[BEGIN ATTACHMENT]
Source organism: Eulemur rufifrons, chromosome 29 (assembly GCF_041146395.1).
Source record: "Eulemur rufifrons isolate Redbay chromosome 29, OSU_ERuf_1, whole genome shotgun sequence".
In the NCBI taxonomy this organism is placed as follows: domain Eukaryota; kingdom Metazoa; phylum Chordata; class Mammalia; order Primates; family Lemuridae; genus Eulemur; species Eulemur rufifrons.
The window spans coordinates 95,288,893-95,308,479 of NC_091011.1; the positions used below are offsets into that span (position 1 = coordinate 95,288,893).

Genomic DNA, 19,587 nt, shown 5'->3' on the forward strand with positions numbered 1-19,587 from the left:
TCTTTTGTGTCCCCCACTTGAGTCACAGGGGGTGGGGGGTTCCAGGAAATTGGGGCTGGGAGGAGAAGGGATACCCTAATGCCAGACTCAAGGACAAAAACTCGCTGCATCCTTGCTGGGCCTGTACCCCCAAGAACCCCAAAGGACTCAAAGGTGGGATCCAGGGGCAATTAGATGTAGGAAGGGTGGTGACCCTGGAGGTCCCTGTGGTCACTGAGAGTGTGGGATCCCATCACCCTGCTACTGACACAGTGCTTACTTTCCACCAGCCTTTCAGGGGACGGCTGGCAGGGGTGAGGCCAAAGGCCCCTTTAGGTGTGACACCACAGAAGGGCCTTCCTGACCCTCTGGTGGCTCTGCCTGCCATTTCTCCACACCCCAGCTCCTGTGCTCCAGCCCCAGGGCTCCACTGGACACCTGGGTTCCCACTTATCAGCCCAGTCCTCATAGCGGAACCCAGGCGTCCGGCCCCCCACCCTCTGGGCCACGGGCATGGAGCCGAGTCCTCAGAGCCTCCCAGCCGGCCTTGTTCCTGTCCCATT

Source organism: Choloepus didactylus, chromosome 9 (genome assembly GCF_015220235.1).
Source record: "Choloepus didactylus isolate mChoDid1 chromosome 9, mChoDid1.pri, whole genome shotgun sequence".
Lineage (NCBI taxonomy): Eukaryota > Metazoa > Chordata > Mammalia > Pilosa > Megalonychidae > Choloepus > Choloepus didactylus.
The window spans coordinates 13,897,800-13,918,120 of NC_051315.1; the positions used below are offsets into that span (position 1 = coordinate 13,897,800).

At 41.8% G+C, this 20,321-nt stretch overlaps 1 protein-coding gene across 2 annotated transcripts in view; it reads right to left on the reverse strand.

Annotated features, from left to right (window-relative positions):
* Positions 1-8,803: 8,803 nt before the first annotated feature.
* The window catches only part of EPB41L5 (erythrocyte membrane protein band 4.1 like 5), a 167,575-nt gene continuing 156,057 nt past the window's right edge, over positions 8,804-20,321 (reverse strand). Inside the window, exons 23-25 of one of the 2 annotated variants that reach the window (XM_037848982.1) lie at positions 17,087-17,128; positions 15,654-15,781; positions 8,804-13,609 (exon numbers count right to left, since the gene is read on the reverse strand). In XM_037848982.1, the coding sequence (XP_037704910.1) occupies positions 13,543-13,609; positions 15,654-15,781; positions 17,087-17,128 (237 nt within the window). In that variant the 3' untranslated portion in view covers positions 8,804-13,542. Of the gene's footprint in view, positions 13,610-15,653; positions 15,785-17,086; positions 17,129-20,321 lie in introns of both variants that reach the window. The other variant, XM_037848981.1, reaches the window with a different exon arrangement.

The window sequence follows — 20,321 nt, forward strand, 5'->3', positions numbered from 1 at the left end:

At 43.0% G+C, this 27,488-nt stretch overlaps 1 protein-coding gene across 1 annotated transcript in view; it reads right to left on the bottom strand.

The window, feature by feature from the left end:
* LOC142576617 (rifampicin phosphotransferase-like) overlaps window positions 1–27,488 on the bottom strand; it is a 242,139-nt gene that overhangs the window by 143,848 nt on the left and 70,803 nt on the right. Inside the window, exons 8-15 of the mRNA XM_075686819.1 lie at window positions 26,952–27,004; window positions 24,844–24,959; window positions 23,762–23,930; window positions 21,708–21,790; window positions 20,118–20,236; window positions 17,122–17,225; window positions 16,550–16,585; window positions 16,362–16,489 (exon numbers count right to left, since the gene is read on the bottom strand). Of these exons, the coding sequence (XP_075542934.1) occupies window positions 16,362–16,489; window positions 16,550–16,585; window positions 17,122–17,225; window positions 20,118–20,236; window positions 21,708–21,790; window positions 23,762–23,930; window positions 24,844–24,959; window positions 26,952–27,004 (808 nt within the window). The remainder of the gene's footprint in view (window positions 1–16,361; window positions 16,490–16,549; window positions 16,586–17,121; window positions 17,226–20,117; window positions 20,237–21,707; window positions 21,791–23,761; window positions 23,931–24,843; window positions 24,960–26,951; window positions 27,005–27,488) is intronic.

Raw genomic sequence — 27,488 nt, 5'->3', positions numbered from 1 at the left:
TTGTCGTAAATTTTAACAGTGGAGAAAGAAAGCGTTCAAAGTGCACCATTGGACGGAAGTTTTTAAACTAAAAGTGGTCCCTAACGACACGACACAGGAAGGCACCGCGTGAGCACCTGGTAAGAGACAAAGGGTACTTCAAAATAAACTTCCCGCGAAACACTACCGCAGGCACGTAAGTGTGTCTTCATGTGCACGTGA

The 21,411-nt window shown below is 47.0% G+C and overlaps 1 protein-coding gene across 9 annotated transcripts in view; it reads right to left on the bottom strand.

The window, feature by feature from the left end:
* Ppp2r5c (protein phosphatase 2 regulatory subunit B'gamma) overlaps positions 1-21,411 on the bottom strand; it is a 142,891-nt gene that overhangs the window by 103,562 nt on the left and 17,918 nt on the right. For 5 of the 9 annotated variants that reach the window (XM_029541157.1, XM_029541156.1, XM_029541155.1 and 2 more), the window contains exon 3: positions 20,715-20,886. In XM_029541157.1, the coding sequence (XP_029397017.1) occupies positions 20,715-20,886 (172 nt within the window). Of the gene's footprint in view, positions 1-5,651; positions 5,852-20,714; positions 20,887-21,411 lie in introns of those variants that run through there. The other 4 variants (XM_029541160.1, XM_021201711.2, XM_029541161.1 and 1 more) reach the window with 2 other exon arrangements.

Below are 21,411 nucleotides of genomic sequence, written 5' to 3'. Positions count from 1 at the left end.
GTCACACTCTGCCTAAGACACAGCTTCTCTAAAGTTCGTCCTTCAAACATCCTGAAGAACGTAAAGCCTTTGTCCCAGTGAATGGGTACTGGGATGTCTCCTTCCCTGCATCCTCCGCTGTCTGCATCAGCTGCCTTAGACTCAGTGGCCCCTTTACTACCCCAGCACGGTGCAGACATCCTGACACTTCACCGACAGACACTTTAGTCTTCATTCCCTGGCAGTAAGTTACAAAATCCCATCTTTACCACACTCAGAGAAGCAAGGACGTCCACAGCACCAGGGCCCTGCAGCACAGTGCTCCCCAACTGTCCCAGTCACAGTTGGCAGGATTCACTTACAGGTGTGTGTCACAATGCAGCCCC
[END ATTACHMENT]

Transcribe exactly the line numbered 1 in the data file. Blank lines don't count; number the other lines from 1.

Source organism: Eulemur rufifrons, chromosome 29 (assembly GCF_041146395.1).